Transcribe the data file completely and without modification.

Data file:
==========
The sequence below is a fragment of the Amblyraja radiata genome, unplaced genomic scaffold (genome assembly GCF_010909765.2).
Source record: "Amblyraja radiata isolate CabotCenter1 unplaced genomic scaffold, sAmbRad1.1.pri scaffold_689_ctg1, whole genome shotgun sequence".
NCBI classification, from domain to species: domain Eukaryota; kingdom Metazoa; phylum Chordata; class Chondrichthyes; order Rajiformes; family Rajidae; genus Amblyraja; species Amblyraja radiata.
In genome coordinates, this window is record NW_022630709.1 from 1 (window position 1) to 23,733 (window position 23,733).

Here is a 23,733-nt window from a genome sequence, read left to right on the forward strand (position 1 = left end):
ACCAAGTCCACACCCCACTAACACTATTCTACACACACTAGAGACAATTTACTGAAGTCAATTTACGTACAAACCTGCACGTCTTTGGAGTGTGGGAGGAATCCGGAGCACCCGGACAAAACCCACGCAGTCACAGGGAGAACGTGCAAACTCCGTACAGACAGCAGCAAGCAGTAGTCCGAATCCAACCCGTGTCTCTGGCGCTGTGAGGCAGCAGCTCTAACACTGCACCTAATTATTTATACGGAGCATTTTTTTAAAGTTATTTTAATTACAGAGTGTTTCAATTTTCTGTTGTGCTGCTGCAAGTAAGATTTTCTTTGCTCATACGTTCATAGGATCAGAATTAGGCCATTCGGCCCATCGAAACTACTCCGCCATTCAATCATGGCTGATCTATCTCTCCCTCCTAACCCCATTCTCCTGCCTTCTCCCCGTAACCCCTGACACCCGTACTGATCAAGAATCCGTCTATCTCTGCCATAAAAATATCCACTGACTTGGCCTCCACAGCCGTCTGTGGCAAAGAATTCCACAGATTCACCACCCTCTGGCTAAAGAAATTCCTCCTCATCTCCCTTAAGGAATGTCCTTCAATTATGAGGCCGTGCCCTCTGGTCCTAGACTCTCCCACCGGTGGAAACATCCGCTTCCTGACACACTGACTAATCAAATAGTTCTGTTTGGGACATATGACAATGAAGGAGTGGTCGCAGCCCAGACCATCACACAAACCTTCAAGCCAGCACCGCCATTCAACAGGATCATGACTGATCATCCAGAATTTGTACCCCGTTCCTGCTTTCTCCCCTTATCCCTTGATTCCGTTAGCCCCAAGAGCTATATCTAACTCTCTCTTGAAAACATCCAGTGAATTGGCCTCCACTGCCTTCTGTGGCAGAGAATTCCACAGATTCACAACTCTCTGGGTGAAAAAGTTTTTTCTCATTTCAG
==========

The sequence below is a fragment of the Amblyraja radiata genome, unplaced genomic scaffold (genome assembly GCF_010909765.2).
Source record: "Amblyraja radiata isolate CabotCenter1 unplaced genomic scaffold, sAmbRad1.1.pri scaffold_689_ctg1, whole genome shotgun sequence".
NCBI classification, from domain to species: domain Eukaryota; kingdom Metazoa; phylum Chordata; class Chondrichthyes; order Rajiformes; family Rajidae; genus Amblyraja; species Amblyraja radiata.
In genome coordinates, this window is record NW_022630709.1 from 1 (window position 1) to 23,733 (window position 23,733).

Here is a 23,733-nt window from a genome sequence, read left to right on the forward strand (position 1 = left end):
ACCAAGTCCACACCCCACTAACACTATTCTACACACACTAGAGACAATTTACTGAAGTCAATTTACGTACAAACCTGCACGTCTTTGGAGTGTGGGAGGAATCCGGAGCACCCGGACAAAACCCACGCAGTCACAGGGAGAACGTGCAAACTCCGTACAGACAGCAGCAAGCAGTAGTCCGAATCCAACCCGTGTCTCTGGCGCTGTGAGGCAGCAGCTCTAACACTGCACCTAATTATTTATACGGAGCATTTTTTTAAAGTTATTTTAATTACAGAGTGTTTCAATTTTCTGTTGTGCTGCTGCAAGTAAGATTTTCTTTGCTCATACGTTCATAGGATCAGAATTAGGCCATTCGGCCCATCGAAACTACTCCGCCATTCAATCATGGCTGATCTATCTCTCCCTCCTAACCCCATTCTCCTGCCTTCTCCCCGTAACCCCTGACACCCGTACTGATCAAGAATCCGTCTATCTCTGCCATAAAAATATCCACTGACTTGGCCTCCACAGCCGTCTGTGGCAAAGAATTCCACAGATTCACCACCCTCTGGCTAAAGAAATTCCTCCTCATCTCCCTTAAGGAATGTCCTTCAATTATGAGGCCGTGCCCTCTGGTCCTAGACTCTCCCACCGGTGGAAACATCCGCTTCCTGACACACTGACTAATCAAATAGTTCTGTTTGGGACATATGACAATGAAGGAGTGGTCGCAGCCCAGACCATCACACAAACCTTCAAGCCAGCACCGCCATTCAACAGGATCATGACTGATCATCCAGAATTTGTACCCCGTTCCTGCTTTCTCCCCTTATCCCTTGATTCCGTTAGCCCCAAGAGCTATATCTAACTCTCTCTTGAAAACATCCAGTGAATTGGCCTCCACTGCCTTCTGTGGCAGAGAATTCCACAGATTCACAACTCTCTGGGTGAAAAAGTTTTTTCTCATTTCAG